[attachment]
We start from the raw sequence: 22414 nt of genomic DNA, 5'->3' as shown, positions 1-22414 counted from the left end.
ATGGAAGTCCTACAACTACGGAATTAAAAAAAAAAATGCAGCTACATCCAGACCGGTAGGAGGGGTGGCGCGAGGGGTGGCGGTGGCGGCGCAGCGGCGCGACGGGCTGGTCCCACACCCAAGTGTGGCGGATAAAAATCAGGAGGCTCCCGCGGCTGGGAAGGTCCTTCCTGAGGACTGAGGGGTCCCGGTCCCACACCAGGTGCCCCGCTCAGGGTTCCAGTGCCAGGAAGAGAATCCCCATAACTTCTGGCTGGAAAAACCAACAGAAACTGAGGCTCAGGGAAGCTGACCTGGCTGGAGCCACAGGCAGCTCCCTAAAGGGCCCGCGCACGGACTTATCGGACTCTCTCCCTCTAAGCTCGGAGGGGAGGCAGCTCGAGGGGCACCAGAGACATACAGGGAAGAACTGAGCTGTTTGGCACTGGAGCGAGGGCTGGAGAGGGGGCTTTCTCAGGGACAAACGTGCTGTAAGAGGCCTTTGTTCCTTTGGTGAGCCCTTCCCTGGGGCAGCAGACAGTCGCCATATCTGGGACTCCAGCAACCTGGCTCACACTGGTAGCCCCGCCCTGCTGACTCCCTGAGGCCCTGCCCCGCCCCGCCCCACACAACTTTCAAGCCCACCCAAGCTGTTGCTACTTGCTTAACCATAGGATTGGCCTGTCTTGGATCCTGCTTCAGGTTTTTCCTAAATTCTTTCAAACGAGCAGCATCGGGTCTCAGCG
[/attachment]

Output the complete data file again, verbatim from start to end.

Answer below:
We start from the raw sequence: 22414 nt of genomic DNA, 5'->3' as shown, positions 1-22414 counted from the left end.
ATGGAAGTCCTACAACTACGGAATTAAAAAAAAAAATGCAGCTACATCCAGACCGGTAGGAGGGGTGGCGCGAGGGGTGGCGGTGGCGGCGCAGCGGCGCGACGGGCTGGTCCCACACCCAAGTGTGGCGGATAAAAATCAGGAGGCTCCCGCGGCTGGGAAGGTCCTTCCTGAGGACTGAGGGGTCCCGGTCCCACACCAGGTGCCCCGCTCAGGGTTCCAGTGCCAGGAAGAGAATCCCCATAACTTCTGGCTGGAAAAACCAACAGAAACTGAGGCTCAGGGAAGCTGACCTGGCTGGAGCCACAGGCAGCTCCCTAAAGGGCCCGCGCACGGACTTATCGGACTCTCTCCCTCTAAGCTCGGAGGGGAGGCAGCTCGAGGGGCACCAGAGACATACAGGGAAGAACTGAGCTGTTTGGCACTGGAGCGAGGGCTGGAGAGGGGGCTTTCTCAGGGACAAACGTGCTGTAAGAGGCCTTTGTTCCTTTGGTGAGCCCTTCCCTGGGGCAGCAGACAGTCGCCATATCTGGGACTCCAGCAACCTGGCTCACACTGGTAGCCCCGCCCTGCTGACTCCCTGAGGCCCTGCCCCGCCCCGCCCCACACAACTTTCAAGCCCACCCAAGCTGTTGCTACTTGCTTAACCATAGGATTGGCCTGTCTTGGATCCTGCTTCAGGTTTTTCCTAAATTCTTTCAAACGAGCAGCATCGGGTCTCAGCG